• In the case of the student bitten by a tick on a school trip, the school should have warned of the risk even though the CDC knew of no prior incidents of illness like that suffered by the student. The court considered independent expert testimony as well as evidence from the British health service, in addition to CDC guidance.

If an employer is not aware of any specific contacts with the virus, should it be doing anything?

Stay Informed: First, keep informed. Liability usually does not attach for failure to protect from unknown risks, but employers especially should be vigilant to potential dangers. Employers should have a person responsible for keeping informed of the geographical spread of the epidemic and employees should know how to report suspected contact with the virus.

  • A landlord was cleared of liability because he had no reason to believe that brown recluse spiders were even prevalent in the area. Another homeowner was cleared of liability because he did not know his dog was carrying a potentially dangerous tick that bit a guest.
  • A restaurant was held liable for a patron’s spider bite because black widow spiders were a known geographical risk and the owner failed to take adequate protective measures.

Alert employees. Employers should alert employees to the general risks of the novel coronavirus and inform employees of steps they can take to stay safe, such as washing hands regularly.

  • Sweeny, Texas has been called “the mosquito capital of the world.” A rail worker in Sweeny was warned by his employer about the risks of West Nile virus. The employer did not provide repellant, did not mitigate puddles of standing water, mow grass, or fix the worker’s rail car to prevent the entry of mosquitos. The Texas Supreme Court refused to hold the employer responsible for the known and uncontrollable naturally-occurring risk.

Take Reasonable Preventive Measures: Maintain a safe workplace. Employers should also stay ahead of the virus by avoiding the presence of the virus in workplaces and mitigating any conditions conducive to infection. This might mean cancelling non-essential travel, especially to affected areas, and providing sick employees with the means to stay away from the workplace. These measures will help avoid liability for creating an unsafe work environment.

Clean and disinfect. Possibly the most important thing an employer can do to protect employees and avoid liability is to keep the workplace free of the SARS-CoV-2 spores that cause COVID-19. If the spores are not present in the workplace, employees will be safer and courts will be reticent to impose liability.

  • When a plaintiff claimed that she caught valley fever from spores in a mound of dirt placed adjacent to her home, the court dismissed the case because she failed to prove that the mound contained the bacterial spores that cause the fever. But a defendant whose soil samples tested positive for the infectious spores that cause valley fever was held responsible for a neighbor’s infection.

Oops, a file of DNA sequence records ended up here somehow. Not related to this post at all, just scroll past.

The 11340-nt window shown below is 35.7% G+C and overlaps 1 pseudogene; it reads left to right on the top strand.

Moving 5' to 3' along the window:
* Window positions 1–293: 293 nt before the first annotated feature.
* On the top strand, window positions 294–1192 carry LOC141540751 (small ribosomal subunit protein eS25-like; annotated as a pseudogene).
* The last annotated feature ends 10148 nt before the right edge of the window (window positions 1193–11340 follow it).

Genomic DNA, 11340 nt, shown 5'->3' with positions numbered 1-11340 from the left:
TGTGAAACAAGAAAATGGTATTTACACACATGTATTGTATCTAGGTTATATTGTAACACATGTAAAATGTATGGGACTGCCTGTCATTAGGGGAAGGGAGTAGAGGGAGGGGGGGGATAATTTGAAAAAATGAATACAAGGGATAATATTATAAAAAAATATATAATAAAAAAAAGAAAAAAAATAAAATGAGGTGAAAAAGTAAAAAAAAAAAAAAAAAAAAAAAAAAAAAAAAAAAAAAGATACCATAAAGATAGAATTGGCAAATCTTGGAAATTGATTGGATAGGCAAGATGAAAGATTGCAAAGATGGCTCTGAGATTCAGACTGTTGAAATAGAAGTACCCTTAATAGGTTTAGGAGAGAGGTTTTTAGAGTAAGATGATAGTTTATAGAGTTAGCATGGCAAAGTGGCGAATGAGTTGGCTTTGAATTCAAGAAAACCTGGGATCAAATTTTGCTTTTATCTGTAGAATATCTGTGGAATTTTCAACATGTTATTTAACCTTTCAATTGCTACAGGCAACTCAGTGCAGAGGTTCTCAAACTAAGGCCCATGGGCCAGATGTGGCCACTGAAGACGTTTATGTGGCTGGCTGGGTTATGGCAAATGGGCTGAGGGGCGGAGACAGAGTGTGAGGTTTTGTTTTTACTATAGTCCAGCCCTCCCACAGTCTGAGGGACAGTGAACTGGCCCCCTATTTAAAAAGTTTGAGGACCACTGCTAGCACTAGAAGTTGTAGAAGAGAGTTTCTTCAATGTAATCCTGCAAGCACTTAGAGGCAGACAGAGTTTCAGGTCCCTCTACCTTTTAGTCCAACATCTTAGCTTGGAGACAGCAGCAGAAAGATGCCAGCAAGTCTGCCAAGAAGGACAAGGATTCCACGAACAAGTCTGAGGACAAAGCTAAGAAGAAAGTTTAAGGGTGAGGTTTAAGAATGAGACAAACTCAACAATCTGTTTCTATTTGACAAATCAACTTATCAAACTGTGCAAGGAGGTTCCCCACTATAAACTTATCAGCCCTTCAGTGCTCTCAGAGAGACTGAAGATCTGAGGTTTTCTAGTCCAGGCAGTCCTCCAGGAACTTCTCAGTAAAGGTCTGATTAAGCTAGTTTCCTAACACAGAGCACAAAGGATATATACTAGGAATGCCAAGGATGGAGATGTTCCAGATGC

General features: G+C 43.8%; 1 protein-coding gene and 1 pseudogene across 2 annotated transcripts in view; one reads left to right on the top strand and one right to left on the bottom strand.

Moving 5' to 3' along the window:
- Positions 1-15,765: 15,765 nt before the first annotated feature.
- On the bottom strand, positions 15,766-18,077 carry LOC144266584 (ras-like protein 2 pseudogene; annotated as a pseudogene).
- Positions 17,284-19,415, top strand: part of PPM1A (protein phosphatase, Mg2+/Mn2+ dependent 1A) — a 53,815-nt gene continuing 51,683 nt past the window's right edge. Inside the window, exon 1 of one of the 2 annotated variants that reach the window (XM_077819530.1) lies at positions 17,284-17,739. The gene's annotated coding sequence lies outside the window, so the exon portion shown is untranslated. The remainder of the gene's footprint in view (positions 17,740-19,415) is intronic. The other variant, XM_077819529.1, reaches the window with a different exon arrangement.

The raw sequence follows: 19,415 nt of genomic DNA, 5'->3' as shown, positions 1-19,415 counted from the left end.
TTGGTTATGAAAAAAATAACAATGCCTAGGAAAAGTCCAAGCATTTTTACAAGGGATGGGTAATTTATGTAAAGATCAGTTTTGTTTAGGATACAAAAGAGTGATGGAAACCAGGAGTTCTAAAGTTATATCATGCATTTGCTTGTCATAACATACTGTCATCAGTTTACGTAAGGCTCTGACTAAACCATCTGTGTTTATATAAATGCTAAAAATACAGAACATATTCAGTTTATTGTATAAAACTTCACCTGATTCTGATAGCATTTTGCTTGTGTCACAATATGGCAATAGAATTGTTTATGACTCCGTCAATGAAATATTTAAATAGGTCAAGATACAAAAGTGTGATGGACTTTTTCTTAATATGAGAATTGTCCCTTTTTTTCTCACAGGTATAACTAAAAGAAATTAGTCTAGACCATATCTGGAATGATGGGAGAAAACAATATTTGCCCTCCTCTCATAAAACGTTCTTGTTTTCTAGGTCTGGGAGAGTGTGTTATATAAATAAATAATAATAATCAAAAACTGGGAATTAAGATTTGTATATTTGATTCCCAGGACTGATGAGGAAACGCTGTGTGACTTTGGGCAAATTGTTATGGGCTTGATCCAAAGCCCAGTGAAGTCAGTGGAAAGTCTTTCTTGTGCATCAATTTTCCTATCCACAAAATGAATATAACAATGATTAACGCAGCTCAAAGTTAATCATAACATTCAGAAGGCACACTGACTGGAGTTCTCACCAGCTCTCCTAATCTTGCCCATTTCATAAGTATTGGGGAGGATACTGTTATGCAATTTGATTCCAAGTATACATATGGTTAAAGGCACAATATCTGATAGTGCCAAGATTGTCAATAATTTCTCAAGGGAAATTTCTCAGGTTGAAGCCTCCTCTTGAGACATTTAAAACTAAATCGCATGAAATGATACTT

• A New York court dismissed the claims of a teacher that horrid conditions at a school (“rodents, rodent carcasses, rodent droppings, cobwebs, cockroaches, cockroach and other bug carcasses, mildew, thick-black dust, and excessive dirt[,] numerous ceiling tiles were water-damaged and broken; there was mold on the ceiling tiles by the vents, mold on the walls, and mold in the closets”) caused her allergies and asthma, because she did not present sufficient evidence that the levels of exposure at the school reached the thresholds necessary to cause injury. In a similar case, claims were dismissed because the particular fungus that caused an employee’s eye infection were not traced back to the unsanitary school workplace.
  • However, in some workers’ compensation cases at least, courts have upheld decisions imposing liability on an employer for an infection based on expert testimony ruling out other possible sources of the worker’s infection. For example, an emergency room technician that contracted Hepatitis C was awarded damages against her employer based on expert testimony that the hospital was the only plausible source of the worker’s infection. Similarly, a sanitation worker (whose route included hospitals) contracted Hepatitis B from an unknown source but the court allowed an award against his employer after an expert testified that his employment was the only plausible source for his infection.

These are only some of the myriad potential legal issues posed by the spread of the novel coronavirus. If you have any questions about the issues addressed in this article or otherwise, please do not hesitate to reach out to us.

Christopher Kercher, Andrew Rossman and Brian Timmons are partners, and Jonathan Feder is an associate, at Quinn Emanuel Urquhart & Sullivan.